Windows Phone as a brand appears to have negative implications for most buyers, who connect the name to the Windows 8 desktop platform, which is having teething problems. These drawbacks appear to more than offset the resource advantage Nokia/Microsoft should have and reflect on an ongoing problem with most Microsoft partnerships, which apparently are not going as well as they once did.
Amazon: The Wild Card
Amazon forked Android for the Kindle Fire. Its rumored phone will, on paper, have the advantages of most of the Android apps but be vertically integrated like Apple and BlackBerry. Amazon has been building up its cloud services and could offer a phone connected to them that could approach the business value proposition of BlackBerry. With its movie and music services, it could challenge the consumer advantage of Apple.
Current rumors suggest Amazon will be approaching the latter opportunity first and lead with a value-priced phone with a 3D-capable screen. Amazon has showcased that it can do well on tablets -- arguably outperforming both Apple and Google in the 7-inch category but clearly lagging both Apple and Samsung in the more capable 10-inch class. This suggests that when it comes to phablets -- smartphones with 5.5-inch or larger screens -- Amazon could dominate this class, and the market could shift toward it. That's a lot of "ifs," though.
Amazon is untested with carriers, and its best move -- given its heavy cloud services capabilities -- would be an MVNO approach: buying and selling connectivity services wholesale, thus underpricing similar products sold directly through the major carriers. While Apple demonstrated that it was possible to enter the phone market and do well against the entrenched vendors, Samsung in particular has showcased that it isn't that easy anymore. Amazon will likely have a much bigger fight than Apple did as a result.
Wrapping Up: BlackBerry Has the Edge
This is a market that is clearly in flux. Apple's CEO appears to be anticipating his own departure, and a replacement could either make things better or much worse. Given history, the smart money is on the latter.
Samsung and Google could kiss and make up, and the fact that Google used Samsung's troubled S4 at its I/O conference could indicate that these two either have done so or soon will.
As for the contenders, Microsoft could either bring out its own phones, repeating the Zune mistake and crippling Nokia, or it could put more of its war chest behind Nokia's effort, better ensuring its success. A major security problem could easily cause corporations to ban Android and shift back to a BlackBerry-only model, or BlackBerry could be acquired -- and mergers of this scale rarely go well.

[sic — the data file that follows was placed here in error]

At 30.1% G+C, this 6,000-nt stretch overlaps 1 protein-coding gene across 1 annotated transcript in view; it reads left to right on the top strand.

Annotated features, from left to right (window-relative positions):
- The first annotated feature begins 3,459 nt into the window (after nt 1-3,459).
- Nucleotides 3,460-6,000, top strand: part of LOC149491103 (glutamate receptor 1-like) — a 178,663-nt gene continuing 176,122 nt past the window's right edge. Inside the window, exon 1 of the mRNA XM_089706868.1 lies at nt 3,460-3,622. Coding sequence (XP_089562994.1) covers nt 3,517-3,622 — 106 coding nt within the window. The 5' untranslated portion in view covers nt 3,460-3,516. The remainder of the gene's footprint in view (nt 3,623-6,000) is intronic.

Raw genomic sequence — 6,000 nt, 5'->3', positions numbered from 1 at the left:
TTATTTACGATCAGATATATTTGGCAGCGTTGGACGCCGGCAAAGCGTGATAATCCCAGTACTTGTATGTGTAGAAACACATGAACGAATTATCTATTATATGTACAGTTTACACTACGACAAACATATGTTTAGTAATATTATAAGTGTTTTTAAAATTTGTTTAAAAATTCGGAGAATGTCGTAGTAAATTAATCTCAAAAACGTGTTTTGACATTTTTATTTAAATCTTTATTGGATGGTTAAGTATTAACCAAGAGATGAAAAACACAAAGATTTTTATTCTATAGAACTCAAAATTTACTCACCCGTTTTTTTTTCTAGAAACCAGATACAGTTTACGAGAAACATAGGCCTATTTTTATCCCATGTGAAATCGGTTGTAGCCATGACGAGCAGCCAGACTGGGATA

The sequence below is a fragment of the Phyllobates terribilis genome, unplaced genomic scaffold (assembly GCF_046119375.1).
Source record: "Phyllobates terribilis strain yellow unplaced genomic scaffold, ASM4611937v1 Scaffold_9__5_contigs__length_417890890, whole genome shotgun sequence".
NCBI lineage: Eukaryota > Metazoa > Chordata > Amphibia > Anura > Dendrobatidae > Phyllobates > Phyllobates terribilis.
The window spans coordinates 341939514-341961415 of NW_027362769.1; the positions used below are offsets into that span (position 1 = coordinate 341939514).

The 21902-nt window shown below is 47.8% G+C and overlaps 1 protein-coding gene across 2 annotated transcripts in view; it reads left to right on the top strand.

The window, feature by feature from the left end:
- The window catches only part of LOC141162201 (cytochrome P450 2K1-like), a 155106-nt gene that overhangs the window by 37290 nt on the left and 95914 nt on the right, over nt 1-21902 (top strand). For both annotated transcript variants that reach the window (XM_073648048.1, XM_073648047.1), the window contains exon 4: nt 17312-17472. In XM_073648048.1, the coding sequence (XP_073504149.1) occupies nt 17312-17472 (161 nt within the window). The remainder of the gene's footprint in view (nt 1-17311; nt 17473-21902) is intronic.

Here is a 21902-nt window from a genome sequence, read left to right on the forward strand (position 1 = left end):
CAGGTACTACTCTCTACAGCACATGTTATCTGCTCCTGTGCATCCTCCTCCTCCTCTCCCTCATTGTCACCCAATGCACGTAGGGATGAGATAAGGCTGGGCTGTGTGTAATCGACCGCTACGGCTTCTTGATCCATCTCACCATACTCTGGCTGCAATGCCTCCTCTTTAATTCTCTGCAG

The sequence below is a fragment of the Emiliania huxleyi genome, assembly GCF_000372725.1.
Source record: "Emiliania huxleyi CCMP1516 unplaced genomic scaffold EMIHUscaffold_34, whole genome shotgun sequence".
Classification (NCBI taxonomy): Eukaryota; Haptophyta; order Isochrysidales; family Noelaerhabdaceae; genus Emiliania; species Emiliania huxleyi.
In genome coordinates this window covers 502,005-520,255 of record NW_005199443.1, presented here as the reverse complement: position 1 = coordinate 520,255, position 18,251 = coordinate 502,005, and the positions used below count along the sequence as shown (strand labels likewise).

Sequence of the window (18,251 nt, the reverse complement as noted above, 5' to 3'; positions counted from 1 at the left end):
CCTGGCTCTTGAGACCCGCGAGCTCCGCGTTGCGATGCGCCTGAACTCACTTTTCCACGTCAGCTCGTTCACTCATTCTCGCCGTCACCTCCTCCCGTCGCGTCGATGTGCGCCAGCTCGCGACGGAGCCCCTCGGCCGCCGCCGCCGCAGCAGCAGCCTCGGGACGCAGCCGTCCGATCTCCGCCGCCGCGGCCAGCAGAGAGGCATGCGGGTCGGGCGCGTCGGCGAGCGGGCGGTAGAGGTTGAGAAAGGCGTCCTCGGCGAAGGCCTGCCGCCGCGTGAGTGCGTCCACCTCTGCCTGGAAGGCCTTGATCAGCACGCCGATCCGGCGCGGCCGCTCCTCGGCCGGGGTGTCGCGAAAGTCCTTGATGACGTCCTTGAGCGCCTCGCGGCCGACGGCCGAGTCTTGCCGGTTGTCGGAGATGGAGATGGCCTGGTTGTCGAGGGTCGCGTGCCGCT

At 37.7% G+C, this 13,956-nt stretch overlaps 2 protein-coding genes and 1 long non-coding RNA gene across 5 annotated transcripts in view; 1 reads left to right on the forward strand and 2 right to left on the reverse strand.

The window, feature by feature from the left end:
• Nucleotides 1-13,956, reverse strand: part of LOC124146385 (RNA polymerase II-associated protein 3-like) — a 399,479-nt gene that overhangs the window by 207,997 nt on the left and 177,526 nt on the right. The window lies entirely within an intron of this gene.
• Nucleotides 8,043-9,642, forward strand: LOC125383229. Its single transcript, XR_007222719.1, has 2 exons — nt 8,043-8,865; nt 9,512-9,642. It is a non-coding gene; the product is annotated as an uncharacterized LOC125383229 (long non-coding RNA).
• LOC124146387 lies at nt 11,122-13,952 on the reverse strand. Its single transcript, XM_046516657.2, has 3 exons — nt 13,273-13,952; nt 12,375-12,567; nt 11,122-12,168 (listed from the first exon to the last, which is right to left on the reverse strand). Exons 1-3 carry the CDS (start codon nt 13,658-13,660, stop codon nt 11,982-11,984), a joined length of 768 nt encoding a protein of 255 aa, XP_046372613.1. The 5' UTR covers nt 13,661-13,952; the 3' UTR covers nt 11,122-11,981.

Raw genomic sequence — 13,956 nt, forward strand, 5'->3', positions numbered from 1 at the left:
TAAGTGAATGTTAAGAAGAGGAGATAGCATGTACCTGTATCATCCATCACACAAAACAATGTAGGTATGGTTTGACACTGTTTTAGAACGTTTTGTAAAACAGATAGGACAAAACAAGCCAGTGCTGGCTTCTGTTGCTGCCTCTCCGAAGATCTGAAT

In short, while I think BlackBerry has the edge, there are a lot of balls in the air here, and it is still almost anyone's game. Even a new player like Amazon could end up cornering the U.S. market. The only thing certain is that it will be an exciting year.
Product of the Week: BlackBerry Q5
BlackBerry has three sustaining advantages: 1) It is the only firm that does keyboards well; 2) it is still the favorite when businesses buy the phones; and 3) businesses buy the phones in emerging markets. All three of these advantages are showcased in the Q5, which is basically a reduced-cost version of the Q10.
It has the same features and same battery life. It has an LED rather than AMOLED screen, and a plastic case instead of black stainless steel and carbon fiber. This makes this new phone ideal for business buyers in emerging markets -- BlackBerry's strongest segment.
In addition, Alicia Keys pointed out that 56 percent of BlackBerry customers are women, and this product comes in colors and appears to have a more female-focused form, suggesting she has had some impact on the design. Keys is tightly focused on helping BlackBerry better understand the needs of its female-dominant customer base.
I'm a big fan of the Q10, and I've been carrying it for a bit. There really is nothing like a keyboard phone if you are doing email or trying to get work done, and I still favor it over a screen phone for productivity.
BlackBerry has created a phone that targets and strengthens its strongest and most loyal customer segment at a time when most phone makers don't seem to really know who their major customers are. Though it is not available in the U.S., from a standpoint of customer targeting, the Q5 is one of the most intelligent smartphones I've seen from anyone in some time, so it is my product of the week.